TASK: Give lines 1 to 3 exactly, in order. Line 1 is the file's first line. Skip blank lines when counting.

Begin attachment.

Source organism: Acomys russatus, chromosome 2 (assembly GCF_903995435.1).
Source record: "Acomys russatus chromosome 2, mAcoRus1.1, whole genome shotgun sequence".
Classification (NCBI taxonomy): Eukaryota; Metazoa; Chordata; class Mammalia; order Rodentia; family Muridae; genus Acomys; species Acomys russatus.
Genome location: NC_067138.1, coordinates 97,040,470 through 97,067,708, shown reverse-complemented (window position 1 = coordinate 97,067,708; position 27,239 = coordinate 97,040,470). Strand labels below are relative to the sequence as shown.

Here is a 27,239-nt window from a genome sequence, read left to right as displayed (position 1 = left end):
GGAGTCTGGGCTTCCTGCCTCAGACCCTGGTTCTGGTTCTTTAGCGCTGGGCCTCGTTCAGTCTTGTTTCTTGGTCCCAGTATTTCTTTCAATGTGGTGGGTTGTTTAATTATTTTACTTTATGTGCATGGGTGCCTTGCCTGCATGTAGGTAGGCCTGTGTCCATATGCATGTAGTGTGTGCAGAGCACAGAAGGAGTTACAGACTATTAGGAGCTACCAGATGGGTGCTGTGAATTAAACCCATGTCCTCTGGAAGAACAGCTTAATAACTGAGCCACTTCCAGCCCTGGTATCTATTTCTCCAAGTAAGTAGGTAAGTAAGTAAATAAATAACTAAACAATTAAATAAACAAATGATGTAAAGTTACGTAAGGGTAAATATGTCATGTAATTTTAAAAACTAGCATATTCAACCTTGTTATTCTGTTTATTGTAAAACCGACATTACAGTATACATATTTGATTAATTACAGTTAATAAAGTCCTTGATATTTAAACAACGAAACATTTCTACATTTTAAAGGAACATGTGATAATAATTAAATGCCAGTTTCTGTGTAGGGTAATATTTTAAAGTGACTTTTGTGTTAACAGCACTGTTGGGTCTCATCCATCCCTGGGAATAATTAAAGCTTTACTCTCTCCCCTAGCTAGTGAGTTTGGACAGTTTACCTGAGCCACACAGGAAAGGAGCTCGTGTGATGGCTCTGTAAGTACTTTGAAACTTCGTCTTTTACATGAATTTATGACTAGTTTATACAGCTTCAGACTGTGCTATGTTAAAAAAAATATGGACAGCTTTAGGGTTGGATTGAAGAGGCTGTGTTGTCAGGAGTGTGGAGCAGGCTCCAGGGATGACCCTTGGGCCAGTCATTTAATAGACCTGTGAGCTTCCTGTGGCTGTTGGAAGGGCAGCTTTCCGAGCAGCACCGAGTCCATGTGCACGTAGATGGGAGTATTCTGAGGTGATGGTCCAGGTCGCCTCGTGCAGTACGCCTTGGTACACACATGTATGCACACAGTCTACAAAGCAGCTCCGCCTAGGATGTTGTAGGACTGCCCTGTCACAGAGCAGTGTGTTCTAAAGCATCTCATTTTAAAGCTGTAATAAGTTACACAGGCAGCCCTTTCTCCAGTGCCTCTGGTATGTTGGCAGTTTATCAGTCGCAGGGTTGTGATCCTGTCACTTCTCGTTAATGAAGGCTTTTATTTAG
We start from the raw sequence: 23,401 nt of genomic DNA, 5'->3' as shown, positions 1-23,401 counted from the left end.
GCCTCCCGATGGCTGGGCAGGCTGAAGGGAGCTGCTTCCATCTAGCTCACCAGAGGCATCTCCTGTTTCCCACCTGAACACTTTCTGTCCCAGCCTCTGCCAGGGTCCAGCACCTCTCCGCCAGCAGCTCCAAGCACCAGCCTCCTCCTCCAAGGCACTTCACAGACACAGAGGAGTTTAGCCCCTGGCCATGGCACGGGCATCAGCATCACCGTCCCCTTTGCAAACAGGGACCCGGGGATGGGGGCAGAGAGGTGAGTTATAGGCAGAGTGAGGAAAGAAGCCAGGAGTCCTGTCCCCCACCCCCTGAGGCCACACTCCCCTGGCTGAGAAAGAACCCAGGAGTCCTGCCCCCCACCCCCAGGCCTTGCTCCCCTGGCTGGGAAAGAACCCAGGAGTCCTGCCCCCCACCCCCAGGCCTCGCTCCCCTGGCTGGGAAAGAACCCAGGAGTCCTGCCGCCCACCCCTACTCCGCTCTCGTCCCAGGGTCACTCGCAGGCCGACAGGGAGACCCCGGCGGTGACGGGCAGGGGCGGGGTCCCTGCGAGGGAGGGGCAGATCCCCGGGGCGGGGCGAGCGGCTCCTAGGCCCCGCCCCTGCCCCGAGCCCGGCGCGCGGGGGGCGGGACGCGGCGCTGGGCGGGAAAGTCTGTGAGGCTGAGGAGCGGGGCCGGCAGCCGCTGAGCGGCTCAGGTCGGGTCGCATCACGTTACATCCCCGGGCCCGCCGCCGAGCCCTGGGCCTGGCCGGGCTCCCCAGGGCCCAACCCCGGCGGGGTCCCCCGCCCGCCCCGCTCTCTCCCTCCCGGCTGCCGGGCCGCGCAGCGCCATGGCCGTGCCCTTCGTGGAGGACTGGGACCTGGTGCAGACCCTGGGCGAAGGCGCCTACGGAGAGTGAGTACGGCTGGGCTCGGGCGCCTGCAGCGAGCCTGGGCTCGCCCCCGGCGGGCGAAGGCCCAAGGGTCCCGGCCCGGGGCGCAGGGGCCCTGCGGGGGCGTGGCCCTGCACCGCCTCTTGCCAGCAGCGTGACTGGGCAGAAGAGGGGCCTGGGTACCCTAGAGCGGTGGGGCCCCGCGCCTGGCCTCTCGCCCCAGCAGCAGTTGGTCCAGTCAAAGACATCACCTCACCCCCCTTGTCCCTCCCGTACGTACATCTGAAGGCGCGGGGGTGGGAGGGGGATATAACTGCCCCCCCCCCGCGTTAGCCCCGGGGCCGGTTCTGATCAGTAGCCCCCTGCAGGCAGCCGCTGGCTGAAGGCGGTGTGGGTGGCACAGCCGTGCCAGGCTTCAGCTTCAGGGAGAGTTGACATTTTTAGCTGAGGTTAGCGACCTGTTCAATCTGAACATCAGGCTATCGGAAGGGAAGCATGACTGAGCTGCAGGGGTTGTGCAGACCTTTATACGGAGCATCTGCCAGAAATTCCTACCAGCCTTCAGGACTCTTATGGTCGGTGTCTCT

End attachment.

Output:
Source organism: Acomys russatus, chromosome 2 (assembly GCF_903995435.1).
Source record: "Acomys russatus chromosome 2, mAcoRus1.1, whole genome shotgun sequence".
Classification (NCBI taxonomy): Eukaryota; Metazoa; Chordata; class Mammalia; order Rodentia; family Muridae; genus Acomys; species Acomys russatus.